• Alternative enter data into an online tool:
http://fsa.usapas.com/
• Alternative enter data into an online tool:
http://fsa.usapas.com/
Updating Payment Yields
• Payment yields haven’t been updated since 2002 Farm
•
•
•
•
•
•
Bill, based on 1997-2001 yields
3 Options
1. Keep current yields
2. Update yields
3. Take FSA option if no yield data or don’t want to report
Recommendation: Choose option that gives you the
highest Program Yields
Need production data to document yields, if insufficient
records, get substitute yield = 75% county average
Yield Updating
• 1. Keep current yields
• 2. Update yields to 90% of your 2008-2012 average, with
75% county average as “substitute yield” if your actual
yield lower
• 3. Take FSA offered option if no yield data = 75% of 90%
of county average
• http://www.fsa.usda.gov/Internet/FSA_File/plc_subyields_web.xls
County
Waupaca
Waushara
Winnebago
Substitute Yields by Crop
Corn
Wheat Soybeans
97.0
103.0
97.0
41.0
39.0
50.0
30.0
28.0
32.0
Oats
38.0
39.0
49.0
• Alternative enter data into an online tool:
http://fsa.usapas.com/
• Alternative enter data into an online tool:
http://fsa.usapas.com/
• Automatically uses substitute yields for your county
Multi-Step Process with Different Deadlines
• Step 1: Keep or Update Yields
• Step 2: Maintain or Reallocate Base Acres
• Step 3: Elect PLC/ARC-CO/ARC-IC
By 3/31/2015
• Step 4: Consider SCO
•
•
•
•
By 2/27/15
By 3/15/2015
Step 5: Enroll in PLC/ARC By Summer 2015
Recommendations
Choose option that puts most Base Acres into Corn
Choose option that gives you the highest Program Yields
Questions?
New Commodity Support Programs
• 3 Options
1) Price Loss Coverage (PLC)
• Agriculture Risk Coverage (ARC)
2) County ARC (ARC-CO) by crop
3) Individual ARC (ARC-IC) for whole farm
• General Rule: Most farmers will find
County ARC the best option
• Are you an exception?
Price Loss Coverage (PLC)
• Same as Counter-Cyclical Payments, but with higher
“Reference Prices”
• Corn $3.70, Soybeans $8.40, Wheat $5.50, and
Oats $2.40
• If National Marketing Year Average Price is less than
the Reference Price, PLC payments made
• PLC PaymentRate = ReferencePrice – MYAPrice
• PLC Payment = 85% x BaseAcres x PaymentYield
x PLC PaymentRate
• Option to buy Supplemental Coverage Option (SCO),
a new type of crop insurance [later]
Simple PLC Example
• Suppose National Marketing Year Average Price of corn is
$3.50
• The corn Reference Price is $3.70, so PLC Payment Rate
= $3.70 – $3.50 = $0.20/bu
• If have 100 corn Base Acres with a Payment Yield of 110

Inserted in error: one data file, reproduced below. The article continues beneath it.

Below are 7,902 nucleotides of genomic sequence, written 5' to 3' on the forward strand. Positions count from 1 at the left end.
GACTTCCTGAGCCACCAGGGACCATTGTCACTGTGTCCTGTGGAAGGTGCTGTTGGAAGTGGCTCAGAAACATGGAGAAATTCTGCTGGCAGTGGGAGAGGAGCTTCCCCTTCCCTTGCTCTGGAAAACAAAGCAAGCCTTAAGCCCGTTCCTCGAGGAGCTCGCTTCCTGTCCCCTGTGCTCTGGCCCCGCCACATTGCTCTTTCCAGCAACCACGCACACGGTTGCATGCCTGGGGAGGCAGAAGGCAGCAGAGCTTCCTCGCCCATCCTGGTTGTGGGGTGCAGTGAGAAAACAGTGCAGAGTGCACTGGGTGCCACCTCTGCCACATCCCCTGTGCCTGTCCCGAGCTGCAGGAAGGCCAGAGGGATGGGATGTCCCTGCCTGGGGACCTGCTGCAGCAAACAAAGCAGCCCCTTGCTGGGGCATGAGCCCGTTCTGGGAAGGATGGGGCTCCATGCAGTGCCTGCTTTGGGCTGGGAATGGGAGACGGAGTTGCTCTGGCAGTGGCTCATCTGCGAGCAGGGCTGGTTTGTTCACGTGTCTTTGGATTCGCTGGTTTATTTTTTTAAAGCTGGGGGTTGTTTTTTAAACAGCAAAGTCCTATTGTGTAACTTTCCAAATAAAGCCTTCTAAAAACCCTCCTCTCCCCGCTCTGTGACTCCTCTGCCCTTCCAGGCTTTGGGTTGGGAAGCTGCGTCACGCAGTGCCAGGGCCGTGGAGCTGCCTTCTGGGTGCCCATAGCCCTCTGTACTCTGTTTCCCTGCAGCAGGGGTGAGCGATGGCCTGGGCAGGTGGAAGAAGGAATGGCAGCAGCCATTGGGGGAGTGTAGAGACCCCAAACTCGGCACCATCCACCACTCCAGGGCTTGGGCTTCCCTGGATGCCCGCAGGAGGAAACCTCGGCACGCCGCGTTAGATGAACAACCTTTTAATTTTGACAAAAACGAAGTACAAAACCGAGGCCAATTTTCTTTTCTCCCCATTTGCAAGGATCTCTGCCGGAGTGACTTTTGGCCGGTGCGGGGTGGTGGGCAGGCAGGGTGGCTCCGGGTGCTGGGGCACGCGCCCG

bu/ac, then your PLC payment would be
• 85% x 100 ac x 110 bu/ac x $0.20/bu = $1,870
Supplemental Coverage Option (SCO)
• If you sign up for PLC, you have the option to buy
SCO: allows you to insure part of your RP/YP
deductible with a county policy (ARP/AYP)
• Layer individual & county coverage
• Can’t exceed 86% total coverage
• Add SCO to an RP policy to increase coverage
up to the 86% maximum
• SCO will not pay until county loss exceeds 14%
• 65% SCO premium subsidy (farmer pays 35%)
• SCO available in 2015, only if choose PLC
Possible outcomes with RP plus SCO
1.
2.
3.
4.
SCO pays, but not RP
RP pays, but not SCO
Both SCO and RP pay
Neither SCO nor RP pays
Agriculture Risk Coverage (ARC)
• County ARC payments made if Actual County Revenue is
•
•
•
•
•
less than County Guarantee
County Benchmark = 5-Year Olympic Average County
Yield x 5-Year Olympic Average MYA Price
• Use PLC Reference Price if higher than MYA Price
• Use 70% County T Yield if higher than County Yield
County Guarantee = 86% of County Benchmark
Actual Revenue = County Average Yield x MYA Price
ARC Payment Rate = County Guarantee – Actual County
Revenue, up to 10% of County Benchmark
ARC Payment = 85% x Base Acres x ARC Payment Rate
Unofficial 2014 Corn Example St. Croix County
Year
2013
2012
2011
2010
2009
Yield
85.4
165.6
164.6
172
167
Price
4.46
6.89
6.22
5.18
3.55
• Olympic Average Yield = 165.7
• Olympic Average Price = 5.29
• ARC County Benchmark = 5.29 x 165.7 = $876.55
• ARC Guarantee = 86% x $876.55 = $753.83
• Maximum ARC Payment = 10% x $753.83= $75.38
Unofficial 2014 Corn Example St. Croix County
• Hypothetical Example: Suppose 2014 County ARC
•
•
•
•
•
•
Guarantee is $753.83 for corn in St. Croix County
Suppose 2014 actual USDA yield in St. Croix County is
160 bu/ac and 2014 MYA corn price is $3.50
Actual revenue is 160 x 3.50 = $560/ac, triggers payment
ARC Payment Rate = 753.83 – 560.00 = $193.38/ac, but
exceeds max payment, so ARC Payment Rate = $75.38
ARC Payment = 85% x BaseAcres x ARC Payment Rate
ARC Payment = $75.38 per corn base acre
ARC pays well in times of long-term declining prices due